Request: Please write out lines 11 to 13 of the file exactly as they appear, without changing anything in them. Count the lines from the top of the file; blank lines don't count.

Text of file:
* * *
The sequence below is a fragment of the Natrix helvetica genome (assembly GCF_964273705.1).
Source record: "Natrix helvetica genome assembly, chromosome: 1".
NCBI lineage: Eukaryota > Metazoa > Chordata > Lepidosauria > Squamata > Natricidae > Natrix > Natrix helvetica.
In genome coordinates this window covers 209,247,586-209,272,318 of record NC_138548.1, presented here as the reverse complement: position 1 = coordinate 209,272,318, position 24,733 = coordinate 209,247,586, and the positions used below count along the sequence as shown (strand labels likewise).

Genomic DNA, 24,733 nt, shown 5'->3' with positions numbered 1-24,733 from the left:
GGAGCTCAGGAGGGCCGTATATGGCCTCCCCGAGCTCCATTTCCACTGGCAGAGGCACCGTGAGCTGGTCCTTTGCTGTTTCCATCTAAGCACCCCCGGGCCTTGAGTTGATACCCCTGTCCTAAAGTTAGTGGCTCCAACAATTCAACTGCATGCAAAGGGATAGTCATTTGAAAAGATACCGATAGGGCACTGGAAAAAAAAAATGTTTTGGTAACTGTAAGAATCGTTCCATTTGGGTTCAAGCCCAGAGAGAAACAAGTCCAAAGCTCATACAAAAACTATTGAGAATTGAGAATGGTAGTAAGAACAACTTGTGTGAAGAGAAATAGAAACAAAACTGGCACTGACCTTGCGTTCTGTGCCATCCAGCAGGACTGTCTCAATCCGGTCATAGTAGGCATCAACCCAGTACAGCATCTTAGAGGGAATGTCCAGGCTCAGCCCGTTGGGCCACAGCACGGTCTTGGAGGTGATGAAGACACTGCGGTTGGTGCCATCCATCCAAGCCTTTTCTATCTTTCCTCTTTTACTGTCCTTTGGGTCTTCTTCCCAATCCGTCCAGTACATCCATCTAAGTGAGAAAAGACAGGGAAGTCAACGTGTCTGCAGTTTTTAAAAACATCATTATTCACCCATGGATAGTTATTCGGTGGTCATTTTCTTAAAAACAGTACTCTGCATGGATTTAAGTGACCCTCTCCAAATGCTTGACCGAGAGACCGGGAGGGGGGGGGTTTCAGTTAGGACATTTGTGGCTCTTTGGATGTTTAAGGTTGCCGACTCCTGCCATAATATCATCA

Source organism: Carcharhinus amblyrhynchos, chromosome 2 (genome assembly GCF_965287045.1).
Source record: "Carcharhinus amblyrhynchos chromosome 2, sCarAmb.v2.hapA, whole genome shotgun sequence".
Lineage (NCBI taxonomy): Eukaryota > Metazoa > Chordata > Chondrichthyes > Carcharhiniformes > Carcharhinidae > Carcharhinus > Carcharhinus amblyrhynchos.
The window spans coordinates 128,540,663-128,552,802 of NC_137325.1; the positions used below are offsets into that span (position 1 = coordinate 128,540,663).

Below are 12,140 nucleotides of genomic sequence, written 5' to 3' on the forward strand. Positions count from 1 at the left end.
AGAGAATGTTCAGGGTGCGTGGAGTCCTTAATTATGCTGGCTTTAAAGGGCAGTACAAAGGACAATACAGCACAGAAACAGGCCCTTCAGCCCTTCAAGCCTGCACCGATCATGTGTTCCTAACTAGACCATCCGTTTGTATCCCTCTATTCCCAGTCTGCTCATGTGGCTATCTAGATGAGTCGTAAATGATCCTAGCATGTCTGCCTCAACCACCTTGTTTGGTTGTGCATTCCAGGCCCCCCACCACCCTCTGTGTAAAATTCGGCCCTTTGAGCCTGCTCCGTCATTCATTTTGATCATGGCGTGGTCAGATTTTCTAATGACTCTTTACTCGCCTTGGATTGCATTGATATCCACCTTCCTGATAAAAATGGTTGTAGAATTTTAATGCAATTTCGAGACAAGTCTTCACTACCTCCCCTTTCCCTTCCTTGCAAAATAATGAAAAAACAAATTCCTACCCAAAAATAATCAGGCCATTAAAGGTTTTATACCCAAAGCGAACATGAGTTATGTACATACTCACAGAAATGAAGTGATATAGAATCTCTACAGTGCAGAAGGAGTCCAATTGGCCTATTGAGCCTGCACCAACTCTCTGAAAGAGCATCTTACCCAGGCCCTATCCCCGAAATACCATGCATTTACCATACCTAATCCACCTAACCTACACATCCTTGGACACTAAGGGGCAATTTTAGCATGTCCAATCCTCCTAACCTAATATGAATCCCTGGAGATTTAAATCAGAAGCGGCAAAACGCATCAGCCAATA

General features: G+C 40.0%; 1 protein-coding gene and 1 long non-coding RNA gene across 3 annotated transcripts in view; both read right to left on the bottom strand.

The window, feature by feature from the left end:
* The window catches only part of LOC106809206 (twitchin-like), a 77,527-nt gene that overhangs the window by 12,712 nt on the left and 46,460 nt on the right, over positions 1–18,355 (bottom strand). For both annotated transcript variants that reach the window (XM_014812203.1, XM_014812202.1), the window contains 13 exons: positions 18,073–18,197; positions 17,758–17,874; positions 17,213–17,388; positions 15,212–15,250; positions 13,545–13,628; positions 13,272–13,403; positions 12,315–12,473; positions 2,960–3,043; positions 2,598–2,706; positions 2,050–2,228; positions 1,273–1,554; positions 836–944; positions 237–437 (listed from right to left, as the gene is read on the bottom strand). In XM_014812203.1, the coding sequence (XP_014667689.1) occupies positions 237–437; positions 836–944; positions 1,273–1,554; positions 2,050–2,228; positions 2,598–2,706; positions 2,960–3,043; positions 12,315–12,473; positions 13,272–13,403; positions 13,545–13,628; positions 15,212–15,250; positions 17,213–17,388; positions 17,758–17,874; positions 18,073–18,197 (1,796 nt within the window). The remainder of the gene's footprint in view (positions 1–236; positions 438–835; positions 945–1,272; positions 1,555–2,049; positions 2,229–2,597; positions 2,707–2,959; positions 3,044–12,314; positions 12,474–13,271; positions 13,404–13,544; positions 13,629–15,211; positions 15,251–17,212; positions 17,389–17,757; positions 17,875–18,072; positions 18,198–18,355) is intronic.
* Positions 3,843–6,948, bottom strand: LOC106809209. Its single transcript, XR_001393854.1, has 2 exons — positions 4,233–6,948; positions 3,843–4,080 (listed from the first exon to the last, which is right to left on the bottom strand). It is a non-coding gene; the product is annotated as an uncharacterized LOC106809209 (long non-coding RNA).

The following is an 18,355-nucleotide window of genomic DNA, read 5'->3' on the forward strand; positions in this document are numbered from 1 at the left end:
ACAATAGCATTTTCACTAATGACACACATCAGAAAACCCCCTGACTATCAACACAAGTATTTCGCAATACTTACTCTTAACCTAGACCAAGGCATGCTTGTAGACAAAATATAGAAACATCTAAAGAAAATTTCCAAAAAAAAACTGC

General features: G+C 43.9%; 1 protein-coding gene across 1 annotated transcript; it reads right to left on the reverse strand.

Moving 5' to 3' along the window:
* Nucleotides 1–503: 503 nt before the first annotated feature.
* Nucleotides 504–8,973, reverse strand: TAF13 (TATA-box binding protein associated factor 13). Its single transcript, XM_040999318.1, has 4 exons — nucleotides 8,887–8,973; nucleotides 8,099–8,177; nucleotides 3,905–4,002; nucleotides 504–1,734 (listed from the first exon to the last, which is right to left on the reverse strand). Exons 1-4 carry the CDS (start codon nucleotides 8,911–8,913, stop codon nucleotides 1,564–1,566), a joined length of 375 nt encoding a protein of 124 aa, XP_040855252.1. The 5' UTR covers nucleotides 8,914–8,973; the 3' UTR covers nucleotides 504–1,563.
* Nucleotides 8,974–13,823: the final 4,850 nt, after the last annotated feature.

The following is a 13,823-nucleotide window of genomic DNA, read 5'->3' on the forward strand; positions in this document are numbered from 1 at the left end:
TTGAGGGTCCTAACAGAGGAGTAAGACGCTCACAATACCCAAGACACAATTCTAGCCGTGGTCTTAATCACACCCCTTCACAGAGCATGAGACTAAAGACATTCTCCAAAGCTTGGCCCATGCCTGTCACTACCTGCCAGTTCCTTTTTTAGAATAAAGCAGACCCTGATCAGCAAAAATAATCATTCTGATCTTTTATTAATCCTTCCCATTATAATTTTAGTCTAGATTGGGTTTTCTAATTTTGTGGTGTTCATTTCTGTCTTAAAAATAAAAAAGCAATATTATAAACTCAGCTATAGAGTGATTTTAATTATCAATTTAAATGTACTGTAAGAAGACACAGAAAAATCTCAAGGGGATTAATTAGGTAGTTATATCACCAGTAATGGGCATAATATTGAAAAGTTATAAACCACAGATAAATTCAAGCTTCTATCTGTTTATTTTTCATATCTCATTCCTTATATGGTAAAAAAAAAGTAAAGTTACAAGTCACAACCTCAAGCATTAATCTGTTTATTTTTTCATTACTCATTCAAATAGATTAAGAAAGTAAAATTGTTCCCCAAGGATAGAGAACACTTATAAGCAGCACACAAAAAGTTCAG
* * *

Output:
Below are 12,140 nucleotides of genomic sequence, written 5' to 3' on the forward strand. Positions count from 1 at the left end.
AGAGAATGTTCAGGGTGCGTGGAGTCCTTAATTATGCTGGCTTTAAAGGGCAGTACAAAGGACAATACAGCACAGAAACAGGCCCTTCAGCCCTTCAAGCCTGCACCGATCATGTGTTCCTAACTAGACCATCCGTTTGTATCCCTCTATTCCCAGTCTGCTCATGTGGCTATCTAGATGAGTCGTAAATGATCCTAGCATGTCTGCCTCAACCACCTTGTTTGGTTGTGCATTCCAGGCCCCCCACCACCCTCTGTGTAAAATTCGGCCCTTTGAGCCTGCTCCGTCATTCATTTTGATCATGGCGTGGTCAGATTTTCTAATGACTCTTTACTCGCCTTGGATTGCATTGATATCCACCTTCCTGATAAAAATGGTTGTAGAATTTTAATGCAATTTCGAGACAAGTCTTCACTACCTCCCCTTTCCCTTCCTTGCAAAATAATGAAAAAACAAATTCCTACCCAAAAATAATCAGGCCATTAAAGGTTTTATACCCAAAGCGAACATGAGTTATGTACATACTCACAGAAATGAAGTGATATAGAATCTCTACAGTGCAGAAGGAGTCCAATTGGCCTATTGAGCCTGCACCAACTCTCTGAAAGAGCATCTTACCCAGGCCCTATCCCCGAAATACCATGCATTTACCATACCTAATCCACCTAACCTACACATCCTTGGACACTAAGGGGCAATTTTAGCATGTCCAATCCTCCTAACCTAATATGAATCCCTGGAGATTTAAATCAGAAGCGGCAAAACGCATCAGCCAATA

General features: G+C 40.0%; 1 protein-coding gene and 1 long non-coding RNA gene across 3 annotated transcripts in view; both read right to left on the bottom strand.